Thursday, 2 October 2014

Slipping Through My Fingers

It was a big day for us. Our firstborn was taking her first steps towards her academic journey; it was her first day at school.

It was something both Cheeky and I, were looking forward to; Cheeky, because of all the hype about “moving in to the big school". For me, it meant having her off my hands while I attended to my toddler son, without her endless questioning plaguing my actions.

Ever since we told her the school was starting in September, she would ask each day, least a few times. "What month is it?", "Is it September yet?"

photo courtesy:
Despite misgivings among friends about the school readiness of young 4 year olds, P and I were happy to see Cheeky off. As compared to the regimental style education we received as kids, we prefer this system, that coaxes young minds through play rather than a pedantic engagement with academics.

However, a school is an unfamiliar environment and I was worried she would be exposed to words, behaviour and information from various sources. A point of nagging concern, an unfounded fear.

Despite the fact that the school has children mostly from educated families, there was a sense of trepidation. Will she be singled out by the older kids? Will they be nice to her?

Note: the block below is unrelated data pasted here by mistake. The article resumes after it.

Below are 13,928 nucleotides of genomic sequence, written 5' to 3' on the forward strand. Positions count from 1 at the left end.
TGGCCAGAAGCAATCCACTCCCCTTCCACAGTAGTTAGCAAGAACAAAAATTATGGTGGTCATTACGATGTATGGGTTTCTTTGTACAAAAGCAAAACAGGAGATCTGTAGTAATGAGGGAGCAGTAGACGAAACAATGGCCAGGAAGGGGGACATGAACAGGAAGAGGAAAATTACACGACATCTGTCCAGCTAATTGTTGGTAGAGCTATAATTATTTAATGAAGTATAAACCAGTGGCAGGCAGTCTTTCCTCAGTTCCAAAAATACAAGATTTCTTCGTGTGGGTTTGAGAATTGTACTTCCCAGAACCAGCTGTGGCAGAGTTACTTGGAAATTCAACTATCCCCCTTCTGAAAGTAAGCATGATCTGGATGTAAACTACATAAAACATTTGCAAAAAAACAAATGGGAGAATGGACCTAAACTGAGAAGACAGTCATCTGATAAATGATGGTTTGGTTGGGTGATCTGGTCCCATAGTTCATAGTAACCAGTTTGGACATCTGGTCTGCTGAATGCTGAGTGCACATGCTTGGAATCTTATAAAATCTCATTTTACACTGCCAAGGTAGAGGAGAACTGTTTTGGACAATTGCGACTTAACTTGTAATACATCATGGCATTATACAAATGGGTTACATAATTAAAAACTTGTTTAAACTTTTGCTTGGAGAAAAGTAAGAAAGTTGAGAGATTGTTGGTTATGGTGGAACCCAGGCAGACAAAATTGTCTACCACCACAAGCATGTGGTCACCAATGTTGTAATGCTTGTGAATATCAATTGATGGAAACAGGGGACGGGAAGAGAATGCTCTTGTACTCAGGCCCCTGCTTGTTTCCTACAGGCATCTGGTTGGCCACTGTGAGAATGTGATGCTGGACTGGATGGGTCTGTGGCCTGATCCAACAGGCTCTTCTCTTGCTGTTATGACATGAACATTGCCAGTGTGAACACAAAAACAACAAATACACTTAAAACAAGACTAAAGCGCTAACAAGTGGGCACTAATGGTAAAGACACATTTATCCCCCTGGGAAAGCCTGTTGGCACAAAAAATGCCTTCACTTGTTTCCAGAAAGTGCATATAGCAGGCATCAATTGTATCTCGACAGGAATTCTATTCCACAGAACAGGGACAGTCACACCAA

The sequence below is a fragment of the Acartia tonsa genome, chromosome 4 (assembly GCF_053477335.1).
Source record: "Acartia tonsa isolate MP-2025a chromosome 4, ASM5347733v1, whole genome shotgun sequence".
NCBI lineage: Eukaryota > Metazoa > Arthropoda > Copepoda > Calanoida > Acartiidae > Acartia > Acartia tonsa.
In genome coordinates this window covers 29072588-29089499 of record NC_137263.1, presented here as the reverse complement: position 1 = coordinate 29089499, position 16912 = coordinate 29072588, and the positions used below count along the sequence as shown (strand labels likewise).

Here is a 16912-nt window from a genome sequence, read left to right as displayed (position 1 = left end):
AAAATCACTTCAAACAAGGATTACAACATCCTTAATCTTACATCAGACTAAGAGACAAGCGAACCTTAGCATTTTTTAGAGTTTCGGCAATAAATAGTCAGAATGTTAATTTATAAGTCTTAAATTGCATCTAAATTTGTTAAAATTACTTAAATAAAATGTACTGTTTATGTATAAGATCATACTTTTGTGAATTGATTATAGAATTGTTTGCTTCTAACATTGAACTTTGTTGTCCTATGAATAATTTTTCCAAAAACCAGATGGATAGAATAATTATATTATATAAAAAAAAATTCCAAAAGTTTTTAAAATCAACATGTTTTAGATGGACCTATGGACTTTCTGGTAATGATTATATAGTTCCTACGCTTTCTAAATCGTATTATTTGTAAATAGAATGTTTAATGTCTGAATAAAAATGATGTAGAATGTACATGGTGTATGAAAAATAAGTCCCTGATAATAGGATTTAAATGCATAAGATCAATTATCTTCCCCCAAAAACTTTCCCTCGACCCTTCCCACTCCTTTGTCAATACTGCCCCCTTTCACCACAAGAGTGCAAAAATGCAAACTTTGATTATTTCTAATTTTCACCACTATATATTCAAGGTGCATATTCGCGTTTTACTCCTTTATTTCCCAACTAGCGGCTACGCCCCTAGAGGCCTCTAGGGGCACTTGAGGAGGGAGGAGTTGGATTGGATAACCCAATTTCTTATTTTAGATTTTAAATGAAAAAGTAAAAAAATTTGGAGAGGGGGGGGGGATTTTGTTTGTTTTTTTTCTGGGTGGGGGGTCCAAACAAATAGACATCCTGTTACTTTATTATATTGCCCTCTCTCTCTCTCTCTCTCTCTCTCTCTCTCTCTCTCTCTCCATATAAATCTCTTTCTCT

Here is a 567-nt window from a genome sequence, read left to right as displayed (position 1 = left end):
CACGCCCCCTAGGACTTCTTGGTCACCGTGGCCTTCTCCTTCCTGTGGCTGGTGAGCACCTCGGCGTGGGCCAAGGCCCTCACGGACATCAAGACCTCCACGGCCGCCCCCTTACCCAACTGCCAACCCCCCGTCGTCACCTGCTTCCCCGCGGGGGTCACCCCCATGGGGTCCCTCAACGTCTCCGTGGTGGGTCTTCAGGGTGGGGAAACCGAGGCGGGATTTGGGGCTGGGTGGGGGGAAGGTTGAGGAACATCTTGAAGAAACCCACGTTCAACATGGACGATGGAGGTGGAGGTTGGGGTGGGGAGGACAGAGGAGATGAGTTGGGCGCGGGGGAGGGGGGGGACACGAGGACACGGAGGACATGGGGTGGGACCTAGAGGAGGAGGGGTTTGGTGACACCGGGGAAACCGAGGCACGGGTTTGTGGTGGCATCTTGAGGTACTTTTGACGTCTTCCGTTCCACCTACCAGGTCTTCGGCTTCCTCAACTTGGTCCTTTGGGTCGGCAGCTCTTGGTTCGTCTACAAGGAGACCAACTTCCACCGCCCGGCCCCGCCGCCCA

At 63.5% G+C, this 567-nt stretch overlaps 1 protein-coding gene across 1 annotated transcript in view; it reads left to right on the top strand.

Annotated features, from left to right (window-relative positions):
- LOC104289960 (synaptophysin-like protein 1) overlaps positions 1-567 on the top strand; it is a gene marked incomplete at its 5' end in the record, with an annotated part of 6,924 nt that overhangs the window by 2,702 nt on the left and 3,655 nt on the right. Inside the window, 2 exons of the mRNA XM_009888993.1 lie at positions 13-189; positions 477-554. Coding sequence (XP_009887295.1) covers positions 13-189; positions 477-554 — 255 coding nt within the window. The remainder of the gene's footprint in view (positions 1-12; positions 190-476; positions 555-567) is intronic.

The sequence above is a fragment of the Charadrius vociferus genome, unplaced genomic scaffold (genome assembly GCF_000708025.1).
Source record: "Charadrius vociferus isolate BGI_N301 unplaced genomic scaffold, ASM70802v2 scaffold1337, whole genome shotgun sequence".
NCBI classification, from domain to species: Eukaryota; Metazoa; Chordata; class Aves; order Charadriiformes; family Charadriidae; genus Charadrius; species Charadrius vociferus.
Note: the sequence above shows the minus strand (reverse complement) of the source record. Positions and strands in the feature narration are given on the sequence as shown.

On the day, as the sun played hide and seek behind the clouds, Cheeky woke up bright and early, eager to get through the morning routine and get to school. She was excited and an early breakfast meant, she struggled to get it all down. Within minutes, she was posing for pictures to send her grandparents and be off.

At the gate, she rushed in to join the others, blending into the vibrant atmosphere. She was eager to show off her shoe box we decorated over the holidays, packed with craft projects and holiday pics.


 As she neared the threshold, she let go of my hand and joined the line, without being told to.  I saw a slow transformation taking place. She was excited but composed as she queued up and asked for her bag and the box. She was already looking ahead, her head full of what lay in store. 

As I stood beside her, it hit me then. My little baby was grown up already. It was time to let her go, to have her own experiences without my watchful eye over her. It was teary, a-lump-in-the-throat moment.

Somewhere, there was a sound.
She said “Oh, that’s the bell, I need to go, bye, mum.”

She walked right in, leaving me forsaken, without as much as a backward glance. It was a moment filled with pride and fear. 
Pride at having such a confident child, laced with a fear for the unknown.

As I walked back, I was gushing with pride; my eyes were flooding with tears and the song from Mamma Mia kept playing in my head-

Slipping through my fingers all the time
I try to capture every minute
The feeling in it…..

It felt great to be a mother. 

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